ESRC-funded research provided Cornwall Council with effective training tools for social care staff - improving adult care and leading to yearly cost savings of £80,000.
- Around 3000 staff per year receive training using the new model developed by the KTP Associate
- The training improved the effectiveness of ‘Safeguarding Adults’ measures in social care
- The e-learning package developed through the KTP contributed to a yearly cost saving of around £80,000
- Further information gathered from the KTP provided the inspiration for a ‘Living well with dementia’ project, a person-centred care approach to people with dementia
- Based on the findings the KTP Associate has produced a number of publications about training transfer which have influenced local authorities across the country
- The initial KTP has led to further KTP collaborations between the Plymouth University and Cornwall Council, looking at the delivery of social care strategies for the Department of Adult Social Care and Support at Cornwall Council.
"I think what it has done for us is given us the confidence to say what we believe in; rather than hoping it's true, we have that evidence now to back it up." (Corinne Leverton, Learning Training and Development, Adult Care and Support, Cornwall Council)
About the research
After a Serious Case Review following the murder of a young man with learning disabilities highlighted a failure to raise adult protection alerts, Cornwall Council recognised the need to review training of care staff.
Although they already ran training programmes, they had no way of knowing whether the programmes were effective or not, and lacked the necessary expertise to analyse and review the evidence. To deal with this challenge they entered a Knowledge Transfer Partnership (KTP) with Plymouth University.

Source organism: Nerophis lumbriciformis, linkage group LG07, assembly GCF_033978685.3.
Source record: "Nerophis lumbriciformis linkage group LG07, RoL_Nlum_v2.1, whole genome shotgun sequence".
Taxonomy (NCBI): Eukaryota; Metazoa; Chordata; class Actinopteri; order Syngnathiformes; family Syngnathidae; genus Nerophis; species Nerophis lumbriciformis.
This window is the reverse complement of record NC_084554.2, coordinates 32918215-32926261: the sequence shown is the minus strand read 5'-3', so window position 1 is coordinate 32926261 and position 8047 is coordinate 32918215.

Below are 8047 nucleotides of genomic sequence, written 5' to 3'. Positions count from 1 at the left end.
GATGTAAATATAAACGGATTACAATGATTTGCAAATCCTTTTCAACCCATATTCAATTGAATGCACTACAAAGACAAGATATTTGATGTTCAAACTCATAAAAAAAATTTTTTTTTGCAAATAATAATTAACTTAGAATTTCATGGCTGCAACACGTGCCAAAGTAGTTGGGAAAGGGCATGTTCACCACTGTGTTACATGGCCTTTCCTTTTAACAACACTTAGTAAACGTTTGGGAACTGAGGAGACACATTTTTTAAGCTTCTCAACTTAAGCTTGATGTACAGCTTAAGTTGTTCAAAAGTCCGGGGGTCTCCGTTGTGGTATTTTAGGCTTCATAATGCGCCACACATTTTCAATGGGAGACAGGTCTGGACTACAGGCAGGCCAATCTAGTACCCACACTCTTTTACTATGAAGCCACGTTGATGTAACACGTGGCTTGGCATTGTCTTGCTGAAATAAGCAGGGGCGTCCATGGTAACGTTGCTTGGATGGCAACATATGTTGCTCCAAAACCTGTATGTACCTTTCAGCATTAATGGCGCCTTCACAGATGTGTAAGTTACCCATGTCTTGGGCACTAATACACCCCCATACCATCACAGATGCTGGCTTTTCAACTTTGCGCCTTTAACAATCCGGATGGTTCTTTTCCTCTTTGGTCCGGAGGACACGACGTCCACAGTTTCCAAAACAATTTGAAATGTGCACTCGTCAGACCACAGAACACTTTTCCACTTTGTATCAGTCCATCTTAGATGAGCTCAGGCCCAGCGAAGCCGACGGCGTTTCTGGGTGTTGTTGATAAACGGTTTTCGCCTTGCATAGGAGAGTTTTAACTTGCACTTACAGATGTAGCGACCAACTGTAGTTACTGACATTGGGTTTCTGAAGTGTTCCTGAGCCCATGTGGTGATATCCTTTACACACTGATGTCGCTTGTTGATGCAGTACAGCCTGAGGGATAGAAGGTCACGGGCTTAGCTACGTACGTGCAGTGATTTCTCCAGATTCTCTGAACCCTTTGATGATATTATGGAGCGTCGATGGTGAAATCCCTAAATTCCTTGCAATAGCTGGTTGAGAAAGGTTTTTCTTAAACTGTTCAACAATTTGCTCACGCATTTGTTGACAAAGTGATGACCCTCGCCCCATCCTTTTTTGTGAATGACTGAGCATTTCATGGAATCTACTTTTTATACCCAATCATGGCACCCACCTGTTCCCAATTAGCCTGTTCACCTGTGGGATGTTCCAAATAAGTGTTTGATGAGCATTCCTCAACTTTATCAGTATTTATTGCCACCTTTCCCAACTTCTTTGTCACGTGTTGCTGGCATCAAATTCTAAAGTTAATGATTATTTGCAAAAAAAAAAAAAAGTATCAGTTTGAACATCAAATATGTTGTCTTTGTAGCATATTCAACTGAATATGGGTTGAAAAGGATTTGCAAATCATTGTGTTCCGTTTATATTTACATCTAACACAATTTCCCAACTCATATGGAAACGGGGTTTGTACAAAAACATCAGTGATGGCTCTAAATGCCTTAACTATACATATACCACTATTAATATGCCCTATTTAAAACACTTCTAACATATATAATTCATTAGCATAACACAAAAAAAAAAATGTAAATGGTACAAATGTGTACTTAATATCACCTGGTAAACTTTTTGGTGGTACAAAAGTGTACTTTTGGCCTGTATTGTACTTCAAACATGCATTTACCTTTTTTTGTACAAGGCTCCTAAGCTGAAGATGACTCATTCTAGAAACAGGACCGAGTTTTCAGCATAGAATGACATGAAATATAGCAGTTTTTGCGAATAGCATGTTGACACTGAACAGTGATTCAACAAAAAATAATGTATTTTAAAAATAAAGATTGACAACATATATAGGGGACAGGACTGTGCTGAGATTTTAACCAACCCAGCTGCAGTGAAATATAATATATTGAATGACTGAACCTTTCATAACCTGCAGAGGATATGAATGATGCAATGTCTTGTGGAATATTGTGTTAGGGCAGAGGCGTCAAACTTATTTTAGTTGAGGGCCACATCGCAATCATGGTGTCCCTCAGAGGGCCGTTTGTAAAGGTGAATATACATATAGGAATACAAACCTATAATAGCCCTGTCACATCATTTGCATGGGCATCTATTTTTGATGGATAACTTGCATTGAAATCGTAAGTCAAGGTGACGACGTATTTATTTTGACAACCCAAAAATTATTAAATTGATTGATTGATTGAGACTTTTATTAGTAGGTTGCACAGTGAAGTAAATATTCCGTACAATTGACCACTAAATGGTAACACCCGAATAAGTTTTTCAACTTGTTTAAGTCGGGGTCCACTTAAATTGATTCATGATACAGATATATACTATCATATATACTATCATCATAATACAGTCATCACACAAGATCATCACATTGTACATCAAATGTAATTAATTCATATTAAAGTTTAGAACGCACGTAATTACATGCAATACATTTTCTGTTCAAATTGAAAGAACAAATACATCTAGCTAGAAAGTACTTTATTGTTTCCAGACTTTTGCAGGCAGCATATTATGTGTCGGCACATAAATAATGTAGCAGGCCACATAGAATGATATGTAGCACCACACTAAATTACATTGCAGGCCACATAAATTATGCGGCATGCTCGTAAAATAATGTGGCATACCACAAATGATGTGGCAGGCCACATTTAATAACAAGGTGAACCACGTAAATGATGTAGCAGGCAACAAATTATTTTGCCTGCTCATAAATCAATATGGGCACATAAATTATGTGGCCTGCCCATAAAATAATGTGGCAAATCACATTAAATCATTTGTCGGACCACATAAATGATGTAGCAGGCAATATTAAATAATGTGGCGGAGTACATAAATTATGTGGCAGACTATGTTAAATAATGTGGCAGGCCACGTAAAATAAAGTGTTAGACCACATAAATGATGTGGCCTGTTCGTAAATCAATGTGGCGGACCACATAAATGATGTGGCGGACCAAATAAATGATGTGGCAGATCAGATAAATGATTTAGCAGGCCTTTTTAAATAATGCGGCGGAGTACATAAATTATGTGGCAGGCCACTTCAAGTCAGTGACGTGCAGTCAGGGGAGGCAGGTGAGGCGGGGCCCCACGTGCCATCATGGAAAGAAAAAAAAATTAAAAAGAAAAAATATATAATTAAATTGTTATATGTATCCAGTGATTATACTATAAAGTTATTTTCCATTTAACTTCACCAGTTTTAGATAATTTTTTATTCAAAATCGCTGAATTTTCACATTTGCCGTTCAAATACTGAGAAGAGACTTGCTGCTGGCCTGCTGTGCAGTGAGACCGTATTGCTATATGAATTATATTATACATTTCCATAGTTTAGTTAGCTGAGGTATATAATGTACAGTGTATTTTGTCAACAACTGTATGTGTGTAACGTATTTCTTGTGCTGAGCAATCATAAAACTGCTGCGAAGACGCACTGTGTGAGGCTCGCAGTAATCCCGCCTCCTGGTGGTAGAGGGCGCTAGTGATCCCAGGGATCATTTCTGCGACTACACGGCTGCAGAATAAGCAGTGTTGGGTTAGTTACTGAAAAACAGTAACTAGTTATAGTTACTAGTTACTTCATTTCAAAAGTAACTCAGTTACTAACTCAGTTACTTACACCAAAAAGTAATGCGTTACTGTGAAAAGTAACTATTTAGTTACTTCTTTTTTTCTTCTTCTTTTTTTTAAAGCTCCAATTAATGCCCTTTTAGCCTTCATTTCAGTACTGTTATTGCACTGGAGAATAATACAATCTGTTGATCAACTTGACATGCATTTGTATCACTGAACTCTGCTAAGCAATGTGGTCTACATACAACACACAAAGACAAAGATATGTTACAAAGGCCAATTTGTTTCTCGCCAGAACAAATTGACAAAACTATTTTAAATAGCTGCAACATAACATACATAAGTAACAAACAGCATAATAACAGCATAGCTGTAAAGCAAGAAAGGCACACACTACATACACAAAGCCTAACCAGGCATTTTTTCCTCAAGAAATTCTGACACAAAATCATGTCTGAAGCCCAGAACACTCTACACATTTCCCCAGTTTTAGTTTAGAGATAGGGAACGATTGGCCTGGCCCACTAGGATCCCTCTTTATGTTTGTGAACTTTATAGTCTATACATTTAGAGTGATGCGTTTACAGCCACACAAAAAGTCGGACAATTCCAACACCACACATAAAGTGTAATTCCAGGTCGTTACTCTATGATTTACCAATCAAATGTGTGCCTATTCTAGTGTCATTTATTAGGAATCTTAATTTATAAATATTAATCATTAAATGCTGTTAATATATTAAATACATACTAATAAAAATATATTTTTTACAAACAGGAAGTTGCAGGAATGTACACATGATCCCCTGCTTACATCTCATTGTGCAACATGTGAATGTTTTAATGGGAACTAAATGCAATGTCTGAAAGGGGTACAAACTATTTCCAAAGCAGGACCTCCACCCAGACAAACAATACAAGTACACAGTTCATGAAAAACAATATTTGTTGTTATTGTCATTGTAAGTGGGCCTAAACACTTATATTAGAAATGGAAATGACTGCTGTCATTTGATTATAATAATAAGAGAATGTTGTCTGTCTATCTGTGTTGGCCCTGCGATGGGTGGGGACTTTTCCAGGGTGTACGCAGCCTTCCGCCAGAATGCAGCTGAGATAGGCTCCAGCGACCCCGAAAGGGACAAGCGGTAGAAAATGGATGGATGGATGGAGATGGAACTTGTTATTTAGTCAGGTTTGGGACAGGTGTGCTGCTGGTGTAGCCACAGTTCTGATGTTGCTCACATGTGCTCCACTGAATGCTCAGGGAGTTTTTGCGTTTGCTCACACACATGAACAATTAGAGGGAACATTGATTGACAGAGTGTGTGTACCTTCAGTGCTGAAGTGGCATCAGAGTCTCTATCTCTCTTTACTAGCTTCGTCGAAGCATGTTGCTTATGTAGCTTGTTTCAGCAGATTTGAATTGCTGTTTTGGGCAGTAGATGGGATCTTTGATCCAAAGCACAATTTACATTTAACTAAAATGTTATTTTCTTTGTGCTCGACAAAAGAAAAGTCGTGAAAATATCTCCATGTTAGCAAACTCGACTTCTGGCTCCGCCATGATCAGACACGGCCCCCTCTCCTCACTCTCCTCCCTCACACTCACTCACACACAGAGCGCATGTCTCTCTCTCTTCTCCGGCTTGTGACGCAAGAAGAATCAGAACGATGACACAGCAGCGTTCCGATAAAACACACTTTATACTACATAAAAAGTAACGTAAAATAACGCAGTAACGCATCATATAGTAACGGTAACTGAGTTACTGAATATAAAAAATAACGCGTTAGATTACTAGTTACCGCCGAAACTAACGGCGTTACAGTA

KTP associate Dr Lindsey Pike found that Council staff could benefit from academic research on how to maximise training transfer - applying acquired knowledge or skills once back at the workplace. Instead of training based on a ‘ticking boxes’ culture without looking at outcomes, Dr Pike encouraged the council to utilise training transfer, such as getting delegates to attend a course over numerous sessions with time in between to reflect and practice skills in the workplace. She also suggested booster sessions for feedback and discussion on the challenges and successes encountered.
The KTP Associate helped to develop a set of principles that could be applied in a range of different contexts by the council when designing its training. She was instrumental in developing an e-learning package, and contributed to the development of a new training programme in Human Rights that was specifically designed to incorporate aspects of Safeguarding Adults, the Mental Capacity Act and Equality and Diversity.